5/8/12

Struggle With Something

Yesterday I complained that Captain America's flawlessness made him boring.

I wanted to narrow down on what I meant by flaws. My only contrasts yesterday were Tony Stark and Thor. Both have flaws {primarily arrogance}. Both are interesting. {Captain America is a lot of things, but he's not interesting. I love him, but I don't empathize. Mainly because he has nothing to empathize with him about.}

But flaws is a very general word, and it doesn't just apply to bad-boy heroes like Tony Stark. Or to jerks-turned-knights, like Thor. It doesn't have to apply to bad-boys at all. {Not...that I'm gonna turn one down.}
  •  Bilbo Baggins {The Hobbit} has flaws. He's terrified of risks, cares too much about what people think, and a little bit of a cheat. As the story progresses, he's the one who steals from the dragon, and he stops caring about other people's opinions {"I like less than you have as well as you deserve..."}. I'm not sure what happens to his cheating streak. 
  • Katniss {The Hunger Games} has flaws. She's anti-social, cynical, and bossy. Because of the Games, she learns to be a nicer, more sympathetic person. I think. {THG is hard. So tragic.}
  • Neo {The Matrix} has flaws. He doesn't believe in himself. By the end of the movie, he does. Simple, powerful character arc.
  • Luke Skywalker {Star Wars}, the PERFECT HERO OF PERFECT HEROES, has flaws. He's rebellious and headstrong and immature. Obi-Wan helps him work through that...and then Luke has to deal with the whole new set of issues that come when you discover your dad is, um, your archenemy. Serious identity crisis, that.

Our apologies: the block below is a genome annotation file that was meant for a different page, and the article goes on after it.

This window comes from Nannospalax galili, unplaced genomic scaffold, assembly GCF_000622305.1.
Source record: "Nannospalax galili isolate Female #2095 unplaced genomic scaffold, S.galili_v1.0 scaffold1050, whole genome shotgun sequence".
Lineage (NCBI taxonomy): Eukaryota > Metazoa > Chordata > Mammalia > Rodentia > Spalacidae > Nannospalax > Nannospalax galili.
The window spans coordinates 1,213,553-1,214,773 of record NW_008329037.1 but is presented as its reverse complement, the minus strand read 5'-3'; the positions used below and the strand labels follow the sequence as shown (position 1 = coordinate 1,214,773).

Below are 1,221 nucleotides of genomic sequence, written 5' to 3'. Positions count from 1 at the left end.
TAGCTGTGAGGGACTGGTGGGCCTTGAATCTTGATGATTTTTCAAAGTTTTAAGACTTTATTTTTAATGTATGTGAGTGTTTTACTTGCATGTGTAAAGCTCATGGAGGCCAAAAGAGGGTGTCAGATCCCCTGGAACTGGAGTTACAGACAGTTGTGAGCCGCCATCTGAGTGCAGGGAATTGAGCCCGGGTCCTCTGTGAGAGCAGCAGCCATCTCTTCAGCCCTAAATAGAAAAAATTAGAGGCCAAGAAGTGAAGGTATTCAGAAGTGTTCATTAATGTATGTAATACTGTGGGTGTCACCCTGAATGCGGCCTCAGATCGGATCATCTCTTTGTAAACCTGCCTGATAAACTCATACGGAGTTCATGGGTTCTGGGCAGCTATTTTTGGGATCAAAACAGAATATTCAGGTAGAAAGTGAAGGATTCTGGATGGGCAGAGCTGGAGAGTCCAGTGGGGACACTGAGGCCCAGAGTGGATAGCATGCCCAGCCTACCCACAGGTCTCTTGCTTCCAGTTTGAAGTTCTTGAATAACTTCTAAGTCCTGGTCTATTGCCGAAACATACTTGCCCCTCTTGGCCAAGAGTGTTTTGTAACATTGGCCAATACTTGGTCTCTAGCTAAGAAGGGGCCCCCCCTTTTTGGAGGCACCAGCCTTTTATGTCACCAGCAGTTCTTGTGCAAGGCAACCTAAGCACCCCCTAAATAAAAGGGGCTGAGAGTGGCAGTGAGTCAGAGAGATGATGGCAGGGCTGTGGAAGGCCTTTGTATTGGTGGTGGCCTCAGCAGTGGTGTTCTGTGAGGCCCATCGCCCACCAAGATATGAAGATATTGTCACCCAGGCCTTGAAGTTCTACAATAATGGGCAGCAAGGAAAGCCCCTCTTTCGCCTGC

In the best stories, something is between the character and whatever the character wants. {Yes, the character must want something. That's vital.}

I've come to realize that the something {between the character and what he wants} most not ONLY be external. It can't ONLY be a thousand-member army, or a dangerous trek across the mountains, or a red-skinned villain. It can't ONLY be a financial crisis, or a giant troll, or a bunch of Careers.

If your only something, your only conflict, is measurable, if you can take a tape measure to it, there's something wrong. If your only conflict is something you can photograph, there's something wrong.

Sure, external conflict is great. But you MUST have internal conflict as well. Your character MUST struggle with something. Inadequacy. Fear. Arrogance. Caring too much about other people's opinions. Unrequited love. Bossiness. Guilt. Memories they can't shake. Whatever. They must struggle with SOMETHING.

Even the best of characters, the most lovable ones, have flaws. As I said, Bilbo. Lucy Pevensie gets reprimanded a few times. Anne Shirley--now that list is long. Laura Ingalls Wilder is always getting into trouble, too. In a story, even the most "perfect"--sweet, charming, sympathetic--main character can't be perfect. Otherwise they're boring.

2 comments:

Aimee L. Salter said...

Isn't that interesting. I watched Avengers today and definitely found Captain America reticent - but I read it as him being uncertain of his place and feeling slightly inadequate at times. I thought it was very interesting - and a nice counterpoint to Thor's bravado and Stark's snark.

LOVED the Stark / Hulk bromance. That was inspired.

Traci Kenworth said...

Nicely put!!